SANCTIONS FOLLOW OPENING OF RAIL LINK TO CRIMEA
In late January the American Government added eight individuals and Russian private rail passenger operator Grand Service Express to its sanction list imposed following the occupation and annexation of Crimea by Russia in 2014. The EU (of which the UK was then still a member) and Canada followed suit, sanctioning seven of the same people and Grand Service Express. The sanctions impact not only the individuals and Grand Service Express but also any non-Russian citizen conducting significant business with them.
The 19km double-track rail bridge over the Kerch strait (the longest in Europe) connecting south west Russia with the annexed Crimean peninsula opened to rail traffic on 23 December 2019. A DMU formed the opening special with Russian President Vladimir Putin enjoying a cab ride as part of the event. However, Russian Railways (RZD) does not operate services on the new link, the threat of sanctions limiting access to multiple European suppliers plus financial companies being enough to ensure operations are handled by nominally independent companies. All trains over the bridge are operated by the Russian Government owned Crimean Railway (KZD).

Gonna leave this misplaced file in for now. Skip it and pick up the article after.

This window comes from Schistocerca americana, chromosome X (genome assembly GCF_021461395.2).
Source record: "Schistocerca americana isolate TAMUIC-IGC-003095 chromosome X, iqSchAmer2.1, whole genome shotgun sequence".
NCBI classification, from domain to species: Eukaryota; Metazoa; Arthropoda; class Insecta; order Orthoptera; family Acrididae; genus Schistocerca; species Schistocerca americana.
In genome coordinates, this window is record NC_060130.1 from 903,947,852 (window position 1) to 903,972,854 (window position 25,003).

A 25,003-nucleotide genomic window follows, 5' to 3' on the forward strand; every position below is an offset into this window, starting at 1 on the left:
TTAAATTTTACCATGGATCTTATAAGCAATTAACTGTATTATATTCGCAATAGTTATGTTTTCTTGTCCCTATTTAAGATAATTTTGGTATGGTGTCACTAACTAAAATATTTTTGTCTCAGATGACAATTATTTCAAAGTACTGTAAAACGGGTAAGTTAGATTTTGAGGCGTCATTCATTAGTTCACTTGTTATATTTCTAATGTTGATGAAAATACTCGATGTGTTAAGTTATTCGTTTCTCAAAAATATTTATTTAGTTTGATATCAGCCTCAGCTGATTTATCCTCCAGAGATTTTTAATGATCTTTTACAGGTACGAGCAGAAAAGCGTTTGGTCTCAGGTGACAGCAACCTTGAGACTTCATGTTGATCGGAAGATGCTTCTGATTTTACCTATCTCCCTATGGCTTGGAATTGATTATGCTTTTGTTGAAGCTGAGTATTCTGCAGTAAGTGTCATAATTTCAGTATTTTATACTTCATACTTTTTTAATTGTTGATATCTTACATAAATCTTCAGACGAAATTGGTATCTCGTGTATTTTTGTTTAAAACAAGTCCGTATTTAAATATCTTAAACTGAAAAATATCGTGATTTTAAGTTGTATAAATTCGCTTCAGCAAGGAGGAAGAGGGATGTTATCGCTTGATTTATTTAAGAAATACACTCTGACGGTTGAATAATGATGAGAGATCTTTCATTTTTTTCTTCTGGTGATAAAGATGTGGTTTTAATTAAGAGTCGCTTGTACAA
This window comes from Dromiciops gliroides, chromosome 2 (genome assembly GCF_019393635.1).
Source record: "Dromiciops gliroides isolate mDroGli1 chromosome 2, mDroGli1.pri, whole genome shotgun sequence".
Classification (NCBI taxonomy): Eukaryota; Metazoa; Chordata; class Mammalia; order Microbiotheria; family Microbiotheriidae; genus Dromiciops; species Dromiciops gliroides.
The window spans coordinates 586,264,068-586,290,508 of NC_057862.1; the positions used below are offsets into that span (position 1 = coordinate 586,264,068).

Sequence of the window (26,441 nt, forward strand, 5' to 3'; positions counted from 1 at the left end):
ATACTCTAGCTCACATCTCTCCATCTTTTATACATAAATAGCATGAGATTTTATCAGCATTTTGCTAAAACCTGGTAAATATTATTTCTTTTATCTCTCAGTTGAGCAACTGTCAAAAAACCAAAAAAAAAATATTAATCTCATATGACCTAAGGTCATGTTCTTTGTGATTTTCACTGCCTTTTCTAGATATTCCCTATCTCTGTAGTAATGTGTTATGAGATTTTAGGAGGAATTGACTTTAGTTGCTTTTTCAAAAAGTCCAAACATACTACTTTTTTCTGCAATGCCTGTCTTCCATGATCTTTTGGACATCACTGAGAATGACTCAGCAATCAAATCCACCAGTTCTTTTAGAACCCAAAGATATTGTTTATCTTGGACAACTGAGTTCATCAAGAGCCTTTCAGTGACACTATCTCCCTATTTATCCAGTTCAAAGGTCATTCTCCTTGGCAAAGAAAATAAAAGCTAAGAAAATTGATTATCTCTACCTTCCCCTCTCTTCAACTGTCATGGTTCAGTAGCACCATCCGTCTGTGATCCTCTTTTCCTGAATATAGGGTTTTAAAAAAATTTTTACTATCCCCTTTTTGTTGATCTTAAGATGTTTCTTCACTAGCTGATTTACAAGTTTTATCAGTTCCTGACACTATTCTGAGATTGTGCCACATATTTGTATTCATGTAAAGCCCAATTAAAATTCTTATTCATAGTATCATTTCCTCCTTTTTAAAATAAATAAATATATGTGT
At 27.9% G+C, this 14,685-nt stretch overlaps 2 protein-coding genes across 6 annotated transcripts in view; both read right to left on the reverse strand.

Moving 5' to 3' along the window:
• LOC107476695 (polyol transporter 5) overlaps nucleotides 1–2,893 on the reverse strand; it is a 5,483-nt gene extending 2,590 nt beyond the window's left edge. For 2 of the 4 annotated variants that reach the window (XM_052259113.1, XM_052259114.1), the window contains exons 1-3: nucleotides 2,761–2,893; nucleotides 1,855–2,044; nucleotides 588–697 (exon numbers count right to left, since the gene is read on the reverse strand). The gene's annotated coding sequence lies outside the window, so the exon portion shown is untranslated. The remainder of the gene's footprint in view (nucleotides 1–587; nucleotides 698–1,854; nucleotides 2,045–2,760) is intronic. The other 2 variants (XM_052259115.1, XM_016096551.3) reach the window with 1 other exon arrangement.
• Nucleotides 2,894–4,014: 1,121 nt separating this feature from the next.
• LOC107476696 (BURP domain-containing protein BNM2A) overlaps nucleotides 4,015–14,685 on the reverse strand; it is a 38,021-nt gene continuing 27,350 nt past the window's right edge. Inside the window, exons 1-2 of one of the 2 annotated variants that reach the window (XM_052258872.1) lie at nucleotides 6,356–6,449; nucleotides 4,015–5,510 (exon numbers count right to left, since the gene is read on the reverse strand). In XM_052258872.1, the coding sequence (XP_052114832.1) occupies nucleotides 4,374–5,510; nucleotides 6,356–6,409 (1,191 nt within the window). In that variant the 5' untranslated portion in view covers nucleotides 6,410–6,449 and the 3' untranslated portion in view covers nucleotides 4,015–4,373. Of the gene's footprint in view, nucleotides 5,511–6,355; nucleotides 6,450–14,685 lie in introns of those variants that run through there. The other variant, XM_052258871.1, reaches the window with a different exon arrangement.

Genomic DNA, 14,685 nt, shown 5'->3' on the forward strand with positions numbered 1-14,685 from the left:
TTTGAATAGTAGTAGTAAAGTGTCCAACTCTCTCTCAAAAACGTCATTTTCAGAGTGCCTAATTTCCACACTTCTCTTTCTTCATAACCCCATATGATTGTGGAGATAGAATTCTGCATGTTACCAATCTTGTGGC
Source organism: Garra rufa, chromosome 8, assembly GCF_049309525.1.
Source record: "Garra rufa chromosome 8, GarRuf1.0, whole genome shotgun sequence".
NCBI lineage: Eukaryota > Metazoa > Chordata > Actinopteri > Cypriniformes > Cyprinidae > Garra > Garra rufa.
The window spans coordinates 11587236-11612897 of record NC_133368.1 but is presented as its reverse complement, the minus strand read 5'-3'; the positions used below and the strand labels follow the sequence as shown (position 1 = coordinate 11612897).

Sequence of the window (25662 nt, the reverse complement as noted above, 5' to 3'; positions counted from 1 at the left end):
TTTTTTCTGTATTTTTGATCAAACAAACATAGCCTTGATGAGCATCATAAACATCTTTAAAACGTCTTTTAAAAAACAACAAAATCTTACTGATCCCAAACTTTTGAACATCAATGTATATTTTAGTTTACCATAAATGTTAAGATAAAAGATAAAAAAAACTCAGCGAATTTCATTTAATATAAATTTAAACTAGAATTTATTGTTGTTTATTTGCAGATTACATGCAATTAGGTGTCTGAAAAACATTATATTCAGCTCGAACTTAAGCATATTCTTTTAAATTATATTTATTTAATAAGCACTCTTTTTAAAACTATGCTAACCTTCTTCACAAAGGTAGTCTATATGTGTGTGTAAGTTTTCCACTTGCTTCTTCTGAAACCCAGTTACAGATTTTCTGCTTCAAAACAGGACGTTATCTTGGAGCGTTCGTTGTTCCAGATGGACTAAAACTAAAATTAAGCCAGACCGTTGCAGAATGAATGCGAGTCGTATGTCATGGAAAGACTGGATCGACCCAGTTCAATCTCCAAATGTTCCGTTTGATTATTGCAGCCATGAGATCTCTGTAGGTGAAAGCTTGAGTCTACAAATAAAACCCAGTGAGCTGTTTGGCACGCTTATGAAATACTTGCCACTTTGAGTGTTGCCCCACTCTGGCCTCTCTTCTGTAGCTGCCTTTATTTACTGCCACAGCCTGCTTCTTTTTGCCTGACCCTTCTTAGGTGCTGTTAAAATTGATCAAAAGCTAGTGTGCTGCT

The new railway bridge over the Kerch Strait, just south and parallel with the new road bridge that opened on 15 May 2018, has been designed for electrification, with some overhead line support masts, but is currently not electrified. On the eastern bank RZD uses 25kV AC electrification and has undertaken substantial investment upgrading capacity and modernising the routes leading to the eastern side of the bridge at Taman. On the Crimean side 3kV DC electrification dating from the Soviet period is used on the Dzhankoi – Simferopol – Sevastopol main line, but the line from Dzhankoi linking with the new bridge was not previously electrified and part of it still isn’t, although modernisation and electrification at 25kV AC is planned. As the current operation deliberately avoids RZD operating trains on the new bridge, the fact trains have to change locos in Russia before heading to Crimea is not a real disadvantage, so the use of KZD diesel locos on the bridge and in eastern Crimea is unlikely to change in the near future.